jsonb_my_merge                          
------------------------------------------------------------------
 {"a": {"b": 2, "c": 3}, "d": {"e": 10, "f": 11}, "x": 1, "y": 2}
(1 row)

You can slightly modify the function using recursion to get a solution working on any level of nesting:

create or replace function jsonb_recursive_merge(a jsonb, b jsonb)
returns jsonb language sql as $$
    select 
        jsonb_object_agg(
            coalesce(ka, kb), 
            case 
                when va isnull then vb 
                when vb isnull then va 
                when jsonb_typeof(va) <> 'object' then va || vb
                else jsonb_recursive_merge(va, vb)
            end
        )
    from jsonb_each(a) e1(ka, va)
    full join jsonb_each(b) e2(kb, vb) on ka = kb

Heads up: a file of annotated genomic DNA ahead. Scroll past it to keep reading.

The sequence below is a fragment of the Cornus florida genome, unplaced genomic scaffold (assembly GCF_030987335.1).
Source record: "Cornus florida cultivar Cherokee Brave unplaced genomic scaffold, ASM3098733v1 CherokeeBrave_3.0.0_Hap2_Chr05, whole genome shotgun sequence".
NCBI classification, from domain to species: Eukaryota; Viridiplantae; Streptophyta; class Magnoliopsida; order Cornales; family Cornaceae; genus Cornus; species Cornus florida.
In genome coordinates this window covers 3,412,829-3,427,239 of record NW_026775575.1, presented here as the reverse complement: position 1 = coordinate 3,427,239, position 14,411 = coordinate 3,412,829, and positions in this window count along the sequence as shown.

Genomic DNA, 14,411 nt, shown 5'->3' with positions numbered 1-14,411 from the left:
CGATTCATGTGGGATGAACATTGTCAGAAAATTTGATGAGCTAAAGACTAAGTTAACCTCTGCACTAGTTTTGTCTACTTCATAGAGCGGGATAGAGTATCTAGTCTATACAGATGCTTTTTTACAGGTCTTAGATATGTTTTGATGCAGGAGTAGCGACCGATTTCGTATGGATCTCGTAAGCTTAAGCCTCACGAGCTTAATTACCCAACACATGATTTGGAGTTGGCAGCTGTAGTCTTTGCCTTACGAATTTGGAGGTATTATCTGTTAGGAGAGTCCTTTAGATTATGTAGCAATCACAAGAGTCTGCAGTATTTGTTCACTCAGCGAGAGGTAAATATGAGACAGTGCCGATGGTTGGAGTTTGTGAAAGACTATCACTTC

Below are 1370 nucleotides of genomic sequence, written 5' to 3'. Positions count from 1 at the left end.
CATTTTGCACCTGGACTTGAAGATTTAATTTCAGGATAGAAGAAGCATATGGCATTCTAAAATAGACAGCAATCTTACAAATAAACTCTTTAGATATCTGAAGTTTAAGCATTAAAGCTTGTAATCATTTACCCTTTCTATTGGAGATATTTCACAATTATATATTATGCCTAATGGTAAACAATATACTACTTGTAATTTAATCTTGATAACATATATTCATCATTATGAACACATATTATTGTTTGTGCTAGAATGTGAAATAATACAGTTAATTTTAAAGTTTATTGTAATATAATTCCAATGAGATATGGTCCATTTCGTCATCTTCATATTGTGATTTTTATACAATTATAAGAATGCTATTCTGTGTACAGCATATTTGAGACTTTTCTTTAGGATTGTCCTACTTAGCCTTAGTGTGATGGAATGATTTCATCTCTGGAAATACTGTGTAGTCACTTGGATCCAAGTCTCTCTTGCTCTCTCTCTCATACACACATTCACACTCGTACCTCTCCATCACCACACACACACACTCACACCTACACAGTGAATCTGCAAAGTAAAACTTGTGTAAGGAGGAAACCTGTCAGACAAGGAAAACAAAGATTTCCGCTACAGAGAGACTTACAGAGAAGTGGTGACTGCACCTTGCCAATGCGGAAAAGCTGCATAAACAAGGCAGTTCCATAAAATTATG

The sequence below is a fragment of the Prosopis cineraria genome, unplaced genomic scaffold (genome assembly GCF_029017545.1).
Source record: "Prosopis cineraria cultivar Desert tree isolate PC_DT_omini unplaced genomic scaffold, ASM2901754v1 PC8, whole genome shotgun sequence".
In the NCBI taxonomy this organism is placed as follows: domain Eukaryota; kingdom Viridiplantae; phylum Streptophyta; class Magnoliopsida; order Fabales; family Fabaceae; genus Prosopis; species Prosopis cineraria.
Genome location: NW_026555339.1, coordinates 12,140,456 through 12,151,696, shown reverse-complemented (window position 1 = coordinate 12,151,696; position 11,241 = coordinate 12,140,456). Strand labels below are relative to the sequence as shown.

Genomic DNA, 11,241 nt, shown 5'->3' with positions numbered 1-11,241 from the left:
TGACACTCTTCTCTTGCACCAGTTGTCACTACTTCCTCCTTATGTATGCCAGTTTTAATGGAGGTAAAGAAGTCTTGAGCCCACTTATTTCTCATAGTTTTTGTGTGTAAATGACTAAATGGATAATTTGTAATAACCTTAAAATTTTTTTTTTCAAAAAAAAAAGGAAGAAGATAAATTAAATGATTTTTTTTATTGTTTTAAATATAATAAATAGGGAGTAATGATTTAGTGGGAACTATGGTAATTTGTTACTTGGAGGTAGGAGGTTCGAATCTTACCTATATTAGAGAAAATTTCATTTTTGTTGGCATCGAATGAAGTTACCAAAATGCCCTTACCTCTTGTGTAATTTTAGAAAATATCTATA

$$;

Examples:

select jsonb_recursive_merge( 
    '{"a":{"b":{"c":3},"x":5}}'::jsonb, 
    '{"a":{"b":{"d":4},"y":6}}'::jsonb);

             jsonb_recursive_merge              
------------------------------------------------
 {"a": {"b": {"c": 3, "d": 4}, "x": 5, "y": 6}}
(1 row)

select jsonb_recursive_merge(
    '{"a":{"b":{"c":{"d":{"e":1}}}}}'::jsonb, 
    '{"a":{"b":{"c":{"d":{"f":2}}}}}'::jsonb)

            jsonb_recursive_merge             
----------------------------------------------
 {"a": {"b": {"c": {"d": {"e": 1, "f": 2}}}}}
(1 row)

Finally, the variant of the function with changes proposed by OP (see comments below):

create or replace function jsonb_recursive_merge(a jsonb, b jsonb) 
returns jsonb language sql as $$ 
select 
    jsonb_object_agg(
        coalesce(ka, kb), 
        case 
            when va isnull then vb 
            when vb isnull then va 
            when jsonb_typeof(va) <> 'object' or jsonb_typeof(vb) <> 'object' then vb